Bostryx conspersus 20.35-23.03 4.98-5.14 1.6-1.64 14.57-17.51 4.46-4.58 1.42-1.44 5.85-7.53 1.84-1.94 0.18-0.2 10.55-12.07 10.16-11.42 10.26-12.02 6.88-7.9 2.85-2.93 0.58-0.62 4.79-6.21 2.85-3.69 5.18-6.04 5.06-6.42
Bostryx rhodolarynx 26.41-32.37 7.07-8.11 2.73-3.99 18.4-22.77 5.77-7.01 2.17-3.41 9.0-11.02 3.04-3.2 0.55-0.57 12.9-17.66 13.48-15.03 13.48-16.24 10.43-12.13 3.9-5.12 1.13-1.95 5.79-7.21 3.83-4.73 7.3-9.4 3.56-5.12
Bostryx infundibulum 18.51-21.07 4.4-4.8 1.09-1.13 10.31-11.41 3.18-3.52 0.64-0.82 8.7-10.1 2.15-2.91 0.26-0.46 6.55-7.45 6.31-7.09 7.42-8.26 3.51-4.19 1.58-2.04 0.01-0.022 8.79-10.21 2.66-3.38 5.43-6.17 2.05-2.67
Bostryx hamiltoni 16.79-19.23 4.05-4.77 0.81-1.13 8.76-9.8 2.73-3.27 0.47-0.69 8.28-9.6 0.656-0.777 0.024-0.033 5.92-6.96 5.54-6.44 5.83-6.63 3.52-4.38 1.44-1.76 0.13-0.21 6.79-8.21 2.79-3.53 4.78-5.44 2.4-3.46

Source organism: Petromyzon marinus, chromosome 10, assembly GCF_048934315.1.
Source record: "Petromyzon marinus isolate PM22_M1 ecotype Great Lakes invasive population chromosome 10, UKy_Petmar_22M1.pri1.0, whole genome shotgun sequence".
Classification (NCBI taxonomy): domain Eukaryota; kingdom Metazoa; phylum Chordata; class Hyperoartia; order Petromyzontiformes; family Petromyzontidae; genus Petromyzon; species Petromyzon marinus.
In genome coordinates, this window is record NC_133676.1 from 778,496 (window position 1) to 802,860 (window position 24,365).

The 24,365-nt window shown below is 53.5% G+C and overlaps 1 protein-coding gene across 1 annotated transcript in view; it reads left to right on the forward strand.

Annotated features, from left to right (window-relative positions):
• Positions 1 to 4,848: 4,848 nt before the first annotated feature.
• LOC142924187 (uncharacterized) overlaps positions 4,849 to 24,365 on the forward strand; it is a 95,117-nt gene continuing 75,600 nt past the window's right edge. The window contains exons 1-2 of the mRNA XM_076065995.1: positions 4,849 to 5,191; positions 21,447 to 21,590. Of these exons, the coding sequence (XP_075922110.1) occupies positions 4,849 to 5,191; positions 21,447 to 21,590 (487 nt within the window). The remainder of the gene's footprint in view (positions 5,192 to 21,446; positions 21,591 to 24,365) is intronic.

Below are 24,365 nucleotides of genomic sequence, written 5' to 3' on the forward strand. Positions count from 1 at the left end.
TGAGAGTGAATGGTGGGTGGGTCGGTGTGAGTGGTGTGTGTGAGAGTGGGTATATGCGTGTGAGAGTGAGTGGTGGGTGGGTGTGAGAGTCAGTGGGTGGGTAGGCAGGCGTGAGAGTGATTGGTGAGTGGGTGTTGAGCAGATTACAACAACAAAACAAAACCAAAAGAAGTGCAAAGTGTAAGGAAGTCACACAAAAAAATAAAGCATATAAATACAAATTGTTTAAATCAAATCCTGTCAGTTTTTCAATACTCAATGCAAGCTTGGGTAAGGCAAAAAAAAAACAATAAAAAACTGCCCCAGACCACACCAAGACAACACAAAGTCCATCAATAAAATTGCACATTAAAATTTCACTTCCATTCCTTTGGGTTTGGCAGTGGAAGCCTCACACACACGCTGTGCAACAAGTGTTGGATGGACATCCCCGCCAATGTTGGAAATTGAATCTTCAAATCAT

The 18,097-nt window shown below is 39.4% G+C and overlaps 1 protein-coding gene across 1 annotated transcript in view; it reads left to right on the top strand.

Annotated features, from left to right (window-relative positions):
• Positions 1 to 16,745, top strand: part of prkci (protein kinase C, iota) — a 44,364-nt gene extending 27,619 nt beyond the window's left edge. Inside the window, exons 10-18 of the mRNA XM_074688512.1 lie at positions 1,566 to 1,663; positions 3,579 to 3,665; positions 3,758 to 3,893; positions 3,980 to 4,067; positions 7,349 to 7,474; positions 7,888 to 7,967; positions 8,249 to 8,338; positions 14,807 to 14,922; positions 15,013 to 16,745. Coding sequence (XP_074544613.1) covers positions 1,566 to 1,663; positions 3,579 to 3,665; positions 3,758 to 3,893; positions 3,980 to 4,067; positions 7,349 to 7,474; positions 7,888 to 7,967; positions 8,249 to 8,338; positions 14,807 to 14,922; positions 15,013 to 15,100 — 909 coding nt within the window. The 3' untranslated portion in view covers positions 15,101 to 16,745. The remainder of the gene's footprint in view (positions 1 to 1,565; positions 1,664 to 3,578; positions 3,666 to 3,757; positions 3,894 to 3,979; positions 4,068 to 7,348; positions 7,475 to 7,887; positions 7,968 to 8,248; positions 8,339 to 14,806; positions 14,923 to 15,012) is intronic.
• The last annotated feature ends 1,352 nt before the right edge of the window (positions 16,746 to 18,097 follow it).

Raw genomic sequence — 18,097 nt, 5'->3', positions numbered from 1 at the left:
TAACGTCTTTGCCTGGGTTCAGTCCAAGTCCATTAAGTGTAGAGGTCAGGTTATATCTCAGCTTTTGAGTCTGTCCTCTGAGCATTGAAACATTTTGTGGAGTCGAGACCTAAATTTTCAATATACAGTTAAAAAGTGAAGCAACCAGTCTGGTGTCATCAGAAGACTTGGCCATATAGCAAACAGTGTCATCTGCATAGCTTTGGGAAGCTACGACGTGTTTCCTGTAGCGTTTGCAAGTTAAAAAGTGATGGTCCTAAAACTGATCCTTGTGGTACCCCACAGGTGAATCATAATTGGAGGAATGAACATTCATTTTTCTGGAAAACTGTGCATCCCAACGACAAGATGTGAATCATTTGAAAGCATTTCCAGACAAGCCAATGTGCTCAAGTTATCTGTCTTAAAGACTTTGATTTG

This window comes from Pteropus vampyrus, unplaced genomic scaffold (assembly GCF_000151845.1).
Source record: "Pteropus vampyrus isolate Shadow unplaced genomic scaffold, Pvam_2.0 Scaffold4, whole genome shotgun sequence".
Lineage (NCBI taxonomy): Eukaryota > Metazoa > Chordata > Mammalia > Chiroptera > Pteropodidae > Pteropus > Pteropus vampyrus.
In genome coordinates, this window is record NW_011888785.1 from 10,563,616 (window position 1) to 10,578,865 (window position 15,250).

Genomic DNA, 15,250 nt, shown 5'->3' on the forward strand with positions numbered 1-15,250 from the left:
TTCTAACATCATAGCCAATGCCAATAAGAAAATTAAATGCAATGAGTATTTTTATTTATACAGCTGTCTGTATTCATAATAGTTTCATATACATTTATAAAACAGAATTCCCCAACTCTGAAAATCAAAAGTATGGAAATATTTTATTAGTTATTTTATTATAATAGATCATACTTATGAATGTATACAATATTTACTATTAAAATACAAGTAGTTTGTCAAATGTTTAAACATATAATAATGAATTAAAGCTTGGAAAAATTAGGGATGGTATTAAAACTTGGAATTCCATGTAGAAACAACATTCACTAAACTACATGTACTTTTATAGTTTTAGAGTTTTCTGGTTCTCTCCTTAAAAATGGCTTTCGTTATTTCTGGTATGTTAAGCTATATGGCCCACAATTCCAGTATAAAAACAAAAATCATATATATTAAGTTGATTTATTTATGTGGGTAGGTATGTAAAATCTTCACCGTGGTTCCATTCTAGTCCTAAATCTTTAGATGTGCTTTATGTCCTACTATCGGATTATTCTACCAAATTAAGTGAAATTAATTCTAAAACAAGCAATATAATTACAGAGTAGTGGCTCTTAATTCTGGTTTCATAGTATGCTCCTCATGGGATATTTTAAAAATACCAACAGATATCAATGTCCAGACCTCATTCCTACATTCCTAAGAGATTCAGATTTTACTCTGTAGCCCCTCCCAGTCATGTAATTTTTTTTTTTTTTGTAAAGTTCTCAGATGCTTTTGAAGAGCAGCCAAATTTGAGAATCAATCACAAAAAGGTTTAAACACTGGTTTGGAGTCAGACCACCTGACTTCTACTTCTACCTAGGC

Bostryx roselleus 17.9-30.3 4.7-6.52 1.17-2.15 10.9-18.4 3.81-5.09 0.94-1.66 6.37-12.11 2.08-2.88 0.22-0.44 8.6-13.6 7.4-11.4 9.2-14.0 6.0-9.2 2.33-3.07 0.39-0.69 5.5-6.5 2.48-3.26 5.41-6.69 4.45-5.65
Bostryx birabenorum 16.08-17.4 4.330 1.191 13.84-14.72 4.0 1.126 2.89-3.93 1.291 0.079 9.28-11.38 8.27-8.83 10.23-11.41 6.1-8.48 2.693 0.501 4.25-5.01 1.33-2.25 3.1-3.96 6.42-6.8
Bostryx catamarcanus 15.77-20.19 4.3-4.5 1.1-1.25 12.23-15.97 3.84-4.14 1.02-1.19 4.23-5.51 1.32-1.39 0.09-0.1 7.75-10.49 6.76-8.76 8.29-11.79 6.11-7.73 2.61-2.95 0.49-0.62 5.5 1.2-1.9 3.7 3.04-3.46
Bostryx cordillerae 12.25-16.45 2.87-3.25 0.48-0.58 9.05-11.47 2.47-2.71 0.4-0.48 3.68-5.74 1.2-1.48 0.07-0.11 5.27-7.51 5.23-7.03 5.92-7.76 3.89-5.79 1.47-1.57 0.15-0.17 5.0-6.0 1.62-2.04 3.31-3.79 2.82-2.98
Bostryx costellatus 11.36 2.817 0.501 9.26 2.524 0.451 3.32 0.986 0.05 7.44 6.66 6.97 5.42 1.672 0.182 4.5 1.33 2.8 3.1
Bostryx cuyanus 6.21-8.85 3.17-4.49 0.65-0.99 5.38-7.04 3.04-4.44 0.56-0.92 1.59-2.95 1.21-1.55 0.05-0.11 9.42-17.68 7.82-14.56 4.56-7.36 4.61-10.31 1.47-2.09 0.11-0.17 4.0-4.5 2.73-3.03 9.93-12.63 2.36-3.5
Bostryx famatinus 17.02 3.732 0.644 10.78 2.818 0.47 6.59 1.888 0.171 5.59 5.58 7.19 4.13 1.626 0.166 7.0 2.47 3.98 3.2